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James Harden makes preseason debut with Rockets

The Rockets star showed some rust in his belated preseason debut, scoring 12 points in 21 minutes.

Michael C. Wright

Michael C. Wright

James Harden

James Harden scores 12 points in 21 minutes and also adds four assists, three rebounds and two steals.

A day removed from participating in his first team workout, Houston Rockets star James Harden predictably exhibited a little rust Tuesday night in his preseason debut at the Toyota Center.

Harden scored 12 points on 3-for-10 shooting in 21 minutes with four assists, three rebounds and two steals, as first-year head coach Stephen Silas finally caught the first glimpse of his full squad in a 112-98 victory over the San Antonio Spurs.

“It meant a lot,” Silas said. “You kind of have to ask those guys, but it seemed like the camaraderie was pretty good, and to have a talented player out there on the floor doesn’t hurt anybody. It’s an adjustment for some guys, but the more talent you have in the NBA, the more games you can win, really. So, it was good.

“The detail part of it,” Silas continues, “guys learning how they’re gonna be able to play together and with each other is something that’s gonna be a work in progress and something we’re just gonna have to watch a lot of film and really figure out the best combinations, figure out where guys need the basketball, and making sure that everybody’s included in what we’re doing. That’s gonna be a task that we have. We don’t have a long time to kind of figure it all out, but we’ve got to get to the details.”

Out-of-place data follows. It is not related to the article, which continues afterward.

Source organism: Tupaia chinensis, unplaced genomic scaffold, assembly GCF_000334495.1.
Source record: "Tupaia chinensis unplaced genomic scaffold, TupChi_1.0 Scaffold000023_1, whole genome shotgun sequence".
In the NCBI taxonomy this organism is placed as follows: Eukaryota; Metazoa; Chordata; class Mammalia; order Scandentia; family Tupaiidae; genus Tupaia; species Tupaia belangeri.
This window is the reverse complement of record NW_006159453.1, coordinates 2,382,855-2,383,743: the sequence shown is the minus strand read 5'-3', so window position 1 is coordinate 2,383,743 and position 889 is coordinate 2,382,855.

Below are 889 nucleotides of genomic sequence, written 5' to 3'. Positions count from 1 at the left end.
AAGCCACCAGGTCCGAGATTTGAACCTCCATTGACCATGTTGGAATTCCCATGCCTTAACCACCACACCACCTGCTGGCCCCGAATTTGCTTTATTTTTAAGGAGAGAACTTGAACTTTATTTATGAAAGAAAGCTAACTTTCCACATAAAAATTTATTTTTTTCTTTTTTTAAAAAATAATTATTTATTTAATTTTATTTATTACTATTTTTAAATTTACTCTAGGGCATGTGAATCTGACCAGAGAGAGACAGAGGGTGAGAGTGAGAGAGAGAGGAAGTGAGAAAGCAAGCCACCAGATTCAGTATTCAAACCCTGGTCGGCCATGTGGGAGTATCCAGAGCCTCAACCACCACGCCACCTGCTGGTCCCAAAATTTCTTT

Silas admitted to not having enough experience with Harden to know whether the star guard was rusty in his exhibition debut, and the coach couldn’t gauge how close the former MVP is to achieving regular-season form.

James Harden’s first points of the preseason came on a step-back 3-pointer.

“Obviously, I’ve played against him so many times over the last countless amount of years,” Silas said. “But I can’t answer that question. I don’t know how close he is. I haven’t been around him enough to know the answer.”

Harden reported to Rockets training camp on Dec. 8, but he wasn’t cleared to work out with the team until Monday, after testing negative for COVID-19 on six consecutive days. Harden missed Houston’s first two exhibition outings against the Chicago Bulls, as did P.J. Tucker and Sterling Brown, who also made their preseason debuts against the Spurs.

Still, Silas wasted no time inserting Harden and Tucker in the starting lineup. Silas initially said before the game that he planned to play both approximately 20 minutes, while limiting Brown to somewhere in the neighborhood of 12 minutes.

Harden and Tucker played 21 minutes apiece, while Brown stayed on the floor for 24 minutes.

“He was good,” Silas said of Harden. “He’s obviously a great player and [he] can do so many things on the floor on and off the ball. Defensively, he has good hands and makes plays, and is smart. So, to have him out there was great.”